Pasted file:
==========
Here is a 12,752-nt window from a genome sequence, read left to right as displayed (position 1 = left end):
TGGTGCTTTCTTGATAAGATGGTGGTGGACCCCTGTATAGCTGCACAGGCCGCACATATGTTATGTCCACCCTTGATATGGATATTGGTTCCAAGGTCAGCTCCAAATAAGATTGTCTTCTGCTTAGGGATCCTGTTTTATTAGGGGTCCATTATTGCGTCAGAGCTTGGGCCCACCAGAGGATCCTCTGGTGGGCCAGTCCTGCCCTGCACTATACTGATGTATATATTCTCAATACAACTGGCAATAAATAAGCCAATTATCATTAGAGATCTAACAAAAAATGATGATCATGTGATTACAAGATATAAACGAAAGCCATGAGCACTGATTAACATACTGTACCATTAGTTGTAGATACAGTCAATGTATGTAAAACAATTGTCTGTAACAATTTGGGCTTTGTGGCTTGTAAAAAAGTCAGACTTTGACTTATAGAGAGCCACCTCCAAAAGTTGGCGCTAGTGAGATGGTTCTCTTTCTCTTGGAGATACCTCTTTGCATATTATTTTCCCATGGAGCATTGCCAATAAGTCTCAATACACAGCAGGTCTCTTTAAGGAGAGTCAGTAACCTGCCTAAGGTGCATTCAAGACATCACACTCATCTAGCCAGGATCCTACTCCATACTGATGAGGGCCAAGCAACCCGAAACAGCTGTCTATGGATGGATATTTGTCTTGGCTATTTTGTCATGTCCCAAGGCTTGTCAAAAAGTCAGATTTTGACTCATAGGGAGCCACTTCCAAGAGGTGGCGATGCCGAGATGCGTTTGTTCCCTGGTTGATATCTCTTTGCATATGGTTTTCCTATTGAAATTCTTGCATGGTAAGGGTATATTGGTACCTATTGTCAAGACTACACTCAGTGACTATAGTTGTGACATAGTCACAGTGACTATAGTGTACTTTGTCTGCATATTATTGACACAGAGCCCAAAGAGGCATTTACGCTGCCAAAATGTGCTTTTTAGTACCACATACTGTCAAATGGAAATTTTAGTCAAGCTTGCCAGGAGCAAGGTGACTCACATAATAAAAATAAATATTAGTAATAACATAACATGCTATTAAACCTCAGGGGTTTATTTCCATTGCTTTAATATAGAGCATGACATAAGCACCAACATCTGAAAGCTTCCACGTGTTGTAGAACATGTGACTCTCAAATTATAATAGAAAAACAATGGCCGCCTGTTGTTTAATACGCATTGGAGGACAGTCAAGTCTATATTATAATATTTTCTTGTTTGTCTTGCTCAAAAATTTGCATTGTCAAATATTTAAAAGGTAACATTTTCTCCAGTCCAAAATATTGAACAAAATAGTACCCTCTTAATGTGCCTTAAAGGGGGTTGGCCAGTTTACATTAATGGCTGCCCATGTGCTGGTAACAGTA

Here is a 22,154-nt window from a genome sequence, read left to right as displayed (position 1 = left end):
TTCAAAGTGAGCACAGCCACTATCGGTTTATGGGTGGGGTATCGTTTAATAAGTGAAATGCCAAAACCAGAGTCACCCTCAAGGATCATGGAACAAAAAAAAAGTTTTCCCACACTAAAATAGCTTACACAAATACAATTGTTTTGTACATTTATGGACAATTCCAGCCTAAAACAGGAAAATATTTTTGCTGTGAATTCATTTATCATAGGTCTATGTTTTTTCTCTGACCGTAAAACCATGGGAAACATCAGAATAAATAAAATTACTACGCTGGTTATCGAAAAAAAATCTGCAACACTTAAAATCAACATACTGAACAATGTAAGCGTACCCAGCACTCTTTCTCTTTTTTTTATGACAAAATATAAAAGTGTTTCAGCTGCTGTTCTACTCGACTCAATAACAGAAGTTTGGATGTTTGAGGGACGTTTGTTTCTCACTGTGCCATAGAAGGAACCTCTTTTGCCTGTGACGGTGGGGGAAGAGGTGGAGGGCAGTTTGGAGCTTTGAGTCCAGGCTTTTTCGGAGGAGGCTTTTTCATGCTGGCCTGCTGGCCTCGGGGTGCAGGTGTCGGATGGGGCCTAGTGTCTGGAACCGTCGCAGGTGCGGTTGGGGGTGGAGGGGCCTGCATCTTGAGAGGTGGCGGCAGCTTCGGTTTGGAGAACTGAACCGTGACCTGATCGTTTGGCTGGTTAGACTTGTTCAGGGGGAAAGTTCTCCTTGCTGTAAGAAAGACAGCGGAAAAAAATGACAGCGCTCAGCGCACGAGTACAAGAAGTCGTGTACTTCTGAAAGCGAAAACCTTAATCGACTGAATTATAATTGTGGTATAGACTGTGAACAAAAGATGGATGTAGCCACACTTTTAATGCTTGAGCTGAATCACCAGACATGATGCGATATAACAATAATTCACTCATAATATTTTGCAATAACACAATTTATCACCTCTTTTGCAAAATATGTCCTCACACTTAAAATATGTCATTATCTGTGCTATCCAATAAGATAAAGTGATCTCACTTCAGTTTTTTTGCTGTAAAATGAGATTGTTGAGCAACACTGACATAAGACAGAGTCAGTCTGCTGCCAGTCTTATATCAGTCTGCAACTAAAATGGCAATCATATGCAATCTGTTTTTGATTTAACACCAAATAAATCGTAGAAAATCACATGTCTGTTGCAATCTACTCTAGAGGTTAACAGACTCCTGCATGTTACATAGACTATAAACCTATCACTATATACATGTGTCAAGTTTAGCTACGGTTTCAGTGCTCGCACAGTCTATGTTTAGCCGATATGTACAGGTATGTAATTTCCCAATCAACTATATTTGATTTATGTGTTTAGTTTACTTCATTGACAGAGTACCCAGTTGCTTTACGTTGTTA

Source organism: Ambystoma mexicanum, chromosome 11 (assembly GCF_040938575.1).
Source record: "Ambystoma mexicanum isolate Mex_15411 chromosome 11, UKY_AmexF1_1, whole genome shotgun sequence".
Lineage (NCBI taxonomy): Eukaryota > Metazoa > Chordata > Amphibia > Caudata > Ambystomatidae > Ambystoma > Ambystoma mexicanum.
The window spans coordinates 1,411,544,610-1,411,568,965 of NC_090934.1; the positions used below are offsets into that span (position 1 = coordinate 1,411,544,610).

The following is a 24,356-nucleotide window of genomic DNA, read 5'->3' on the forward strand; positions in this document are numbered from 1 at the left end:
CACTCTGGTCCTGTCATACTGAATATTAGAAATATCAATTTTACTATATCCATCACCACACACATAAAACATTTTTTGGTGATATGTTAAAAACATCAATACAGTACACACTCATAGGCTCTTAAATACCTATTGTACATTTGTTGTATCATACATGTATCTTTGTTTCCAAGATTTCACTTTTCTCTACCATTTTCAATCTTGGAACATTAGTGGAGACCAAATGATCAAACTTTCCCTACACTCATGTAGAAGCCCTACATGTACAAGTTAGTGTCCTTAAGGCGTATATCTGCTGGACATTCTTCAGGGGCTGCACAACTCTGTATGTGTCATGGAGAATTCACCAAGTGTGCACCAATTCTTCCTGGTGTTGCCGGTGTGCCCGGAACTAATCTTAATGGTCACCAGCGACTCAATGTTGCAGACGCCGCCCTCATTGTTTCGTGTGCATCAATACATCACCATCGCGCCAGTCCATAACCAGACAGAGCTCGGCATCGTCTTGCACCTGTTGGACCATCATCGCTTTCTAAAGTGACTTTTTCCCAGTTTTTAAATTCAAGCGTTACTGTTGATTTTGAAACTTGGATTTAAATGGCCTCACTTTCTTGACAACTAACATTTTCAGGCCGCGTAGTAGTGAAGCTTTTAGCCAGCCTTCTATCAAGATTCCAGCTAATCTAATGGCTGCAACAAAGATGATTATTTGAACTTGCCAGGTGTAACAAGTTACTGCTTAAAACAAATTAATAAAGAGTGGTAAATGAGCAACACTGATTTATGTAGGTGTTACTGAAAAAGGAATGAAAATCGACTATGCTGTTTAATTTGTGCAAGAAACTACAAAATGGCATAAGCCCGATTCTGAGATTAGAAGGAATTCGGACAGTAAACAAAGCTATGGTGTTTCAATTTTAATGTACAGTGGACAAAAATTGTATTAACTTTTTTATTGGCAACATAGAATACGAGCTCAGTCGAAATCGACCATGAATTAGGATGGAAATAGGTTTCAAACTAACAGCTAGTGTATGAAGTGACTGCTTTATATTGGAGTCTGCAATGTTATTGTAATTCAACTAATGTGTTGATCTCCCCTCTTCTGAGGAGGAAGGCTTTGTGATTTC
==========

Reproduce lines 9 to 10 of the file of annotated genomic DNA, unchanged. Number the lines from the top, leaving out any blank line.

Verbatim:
The following is a 24,356-nucleotide window of genomic DNA, read 5'->3' on the forward strand; positions in this document are numbered from 1 at the left end:
CACTCTGGTCCTGTCATACTGAATATTAGAAATATCAATTTTACTATATCCATCACCACACACATAAAACATTTTTTGGTGATATGTTAAAAACATCAATACAGTACACACTCATAGGCTCTTAAATACCTATTGTACATTTGTTGTATCATACATGTATCTTTGTTTCCAAGATTTCACTTTTCTCTACCATTTTCAATCTTGGAACATTAGTGGAGACCAAATGATCAAACTTTCCCTACACTCATGTAGAAGCCCTACATGTACAAGTTAGTGTCCTTAAGGCGTATATCTGCTGGACATTCTTCAGGGGCTGCACAACTCTGTATGTGTCATGGAGAATTCACCAAGTGTGCACCAATTCTTCCTGGTGTTGCCGGTGTGCCCGGAACTAATCTTAATGGTCACCAGCGACTCAATGTTGCAGACGCCGCCCTCATTGTTTCGTGTGCATCAATACATCACCATCGCGCCAGTCCATAACCAGACAGAGCTCGGCATCGTCTTGCACCTGTTGGACCATCATCGCTTTCTAAAGTGACTTTTTCCCAGTTTTTAAATTCAAGCGTTACTGTTGATTTTGAAACTTGGATTTAAATGGCCTCACTTTCTTGACAACTAACATTTTCAGGCCGCGTAGTAGTGAAGCTTTTAGCCAGCCTTCTATCAAGATTCCAGCTAATCTAATGGCTGCAACAAAGATGATTATTTGAACTTGCCAGGTGTAACAAGTTACTGCTTAAAACAAATTAATAAAGAGTGGTAAATGAGCAACACTGATTTATGTAGGTGTTACTGAAAAAGGAATGAAAATCGACTATGCTGTTTAATTTGTGCAAGAAACTACAAAATGGCATAAGCCCGATTCTGAGATTAGAAGGAATTCGGACAGTAAACAAAGCTATGGTGTTTCAATTTTAATGTACAGTGGACAAAAATTGTATTAACTTTTTTATTGGCAACATAGAATACGAGCTCAGTCGAAATCGACCATGAATTAGGATGGAAATAGGTTTCAAACTAACAGCTAGTGTATGAAGTGACTGCTTTATATTGGAGTCTGCAATGTTATTGTAATTCAACTAATGTGTTGATCTCCCCTCTTCTGAGGAGGAAGGCTTTGTGATTTC